After the initial panel of jurors has been selected, the parties may then exercise their peremptory challenges. A “peremptory challenge” gives a litigant discretionary power to cause a prospective juror to be excused from sitting in a case where the court has determined that there is no basis for excusing a juror for cause. Being the creation of statute or rule, peremptory challenges are subject to reasonable regulation as to the manner of their exercise.92 Although not constitutionally mandated, it has been said that, as the peremptory challenge, when appropriately exercised, is an essential tool for eliminating potential jury bias, it must be made available to any party within constitutional limits.93

In civil trials, each party is entitled to three peremptory challenges. In non-capital criminal cases, the State is entitled to six peremptory challenges, and the defendant or (if more than one) defendants as a group are entitled to six peremptory challenges. In a civil case, multiple defendants or multiple plaintiffs may be considered as a single party for the purpose of making challenges, or, in both civil and non-capital criminal cases, the court may allow additional peremptory challenges and permit them to be exercised separately or jointly. For good cause shown, the court may grant the parties such additional peremptory challenges as the court, in its discretion, deems appropriate.  Any request for additional challenges must be made before commencement of the drawing of the jury or at such earlier time as is ordered by the court.94

In deciding whether to grant additional peremptory challenges, and how many, the trial court may consider the number of available jurors.94.1 Each side is entitled to one additional peremptory challenge if one or two alternate jurors are to be impaneled, two additional peremptory challenges if three or four alternate jurors are to be impaneled and three additional peremptory challenges if five or six alternate jurors are to be impaneled. These additional peremptory challenges may be used against alternate jurors only, and the other peremptory challenges may not be used against an alternate juror.95

A peremptory challenge is exercised as follows. The Prothonotary provides to the plaintiff or plaintiffs in a civil case or to the defendant or defendants in a criminal case a chart with the names of the twelve called jurors. In a civil case, the plaintiff or plaintiffs as a group, or in a criminal case the defendant or defendants as a group, or in succession if the court has granted the right to challenge individually, or their respective counsel, take a pen or pencil and draw a line through the name of the juror desired to be challenged and return the chart to the Prothonotary. The Prothonotary calls the name of the challenged juror and asks that juror to step down from the jury box. The Prothonotary then picks the name of a replacement at random from the box containing the prospective jurors’ names and calls out that name. The called juror then takes his or her place in the jury box where the challenged juror had been seated. The process then begins again with the other party or parties exercising their peremptory challenges, challenging in a similar manner. This continues until either all peremptory challenges have been used or all parties declare that they are content with the jury panel. When a party announces that he, she or they are content, this counts as a challenge, and that party may not thereafter challenge a juror who was seated at the time of the announcement that such party was content, unless the court, for good cause shown, grants relief from this restriction.96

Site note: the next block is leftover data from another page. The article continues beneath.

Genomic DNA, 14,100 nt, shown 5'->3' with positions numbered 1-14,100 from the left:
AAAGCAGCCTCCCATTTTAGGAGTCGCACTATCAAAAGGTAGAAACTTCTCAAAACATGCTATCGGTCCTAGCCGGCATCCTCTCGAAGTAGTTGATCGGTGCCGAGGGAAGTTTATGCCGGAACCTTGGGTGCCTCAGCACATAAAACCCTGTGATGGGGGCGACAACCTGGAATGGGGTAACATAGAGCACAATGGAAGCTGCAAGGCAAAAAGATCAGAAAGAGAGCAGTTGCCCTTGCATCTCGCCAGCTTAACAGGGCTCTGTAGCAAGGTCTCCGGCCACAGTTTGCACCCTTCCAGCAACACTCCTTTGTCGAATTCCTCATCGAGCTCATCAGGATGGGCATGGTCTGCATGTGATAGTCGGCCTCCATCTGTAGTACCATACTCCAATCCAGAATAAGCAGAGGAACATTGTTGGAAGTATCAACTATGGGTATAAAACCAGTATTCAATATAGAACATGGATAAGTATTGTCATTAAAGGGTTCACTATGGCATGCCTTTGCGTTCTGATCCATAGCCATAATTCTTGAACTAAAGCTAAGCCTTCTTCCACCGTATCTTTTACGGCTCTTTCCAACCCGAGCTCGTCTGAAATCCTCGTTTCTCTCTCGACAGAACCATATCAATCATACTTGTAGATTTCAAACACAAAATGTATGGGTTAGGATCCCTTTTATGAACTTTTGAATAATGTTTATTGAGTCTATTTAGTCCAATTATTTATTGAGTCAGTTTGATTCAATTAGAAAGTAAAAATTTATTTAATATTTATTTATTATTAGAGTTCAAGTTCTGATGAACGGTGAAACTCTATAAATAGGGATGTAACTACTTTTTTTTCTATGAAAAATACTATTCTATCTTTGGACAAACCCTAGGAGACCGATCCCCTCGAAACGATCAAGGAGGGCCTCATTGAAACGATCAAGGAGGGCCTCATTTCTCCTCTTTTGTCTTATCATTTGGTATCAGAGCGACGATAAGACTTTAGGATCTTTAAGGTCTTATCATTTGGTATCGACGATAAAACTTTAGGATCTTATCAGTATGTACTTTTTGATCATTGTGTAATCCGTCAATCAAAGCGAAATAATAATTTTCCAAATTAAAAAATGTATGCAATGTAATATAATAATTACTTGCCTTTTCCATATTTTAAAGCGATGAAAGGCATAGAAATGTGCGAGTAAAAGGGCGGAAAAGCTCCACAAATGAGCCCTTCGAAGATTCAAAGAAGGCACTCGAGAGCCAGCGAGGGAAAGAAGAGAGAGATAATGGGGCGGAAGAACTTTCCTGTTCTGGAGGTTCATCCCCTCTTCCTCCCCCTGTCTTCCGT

92. Baynard v. State, 518 A.2d 682, 685 n.2 (Del. 1986); Riley v. State, 496 A.2d 997, 1010 n.7 (Del. 1985), cert. denied, 478 U.S. 1022 (1986); McBride v. State, 477 A.2d 174, 189 (Del. 1984); Hickman v. State, 431 A.2d 1249, 1250 (Del. 1981); Shields v. State, 374 A.2d 816, 820 (Del. 1977), cert. denied, 434 U.S. 893 (1977).

93. Riley v. State, 496 A.2d 997, 1012 (Del. 1985), cert. denied, 478 U.S. 1022 (1986). See also Dawson v. State, 581 A.2d 1078, 1094, 1096 (Del. 1990), vacated on other grounds, remanded, 112 S. Ct. 1093 (U.S. 1992).

94. Super. Ct. Civ. R. 47(c); Super. Ct. Cr. R. 24(b); Comm. Pls. Ct. Cr. R. 24(b); Juror Management Order, Standard 9.

94.1. Williamson v. State, 707 A.2d 350, 362 (Del. 1998).

95. Super. Ct. Civ. R. 47(b); Super Ct. Cr. R. 24(c); Comm. Pls. Ct. Cr. R. 24(c); Juror Management Order, Standard 9.

96. Ericson v. Walp, 511 A.2d 381 (Del. 1986); Le Gro v. Moore, 138 A.2d 644, 646-47 (Del. 1958); Super. Ct. Cr. R 23(b)(3)(B); Comm. Pls. Ct. Cr. R. 23(b)(3)(B); Juror Management Order, Standard 9(h).

© 2010  David L. Finger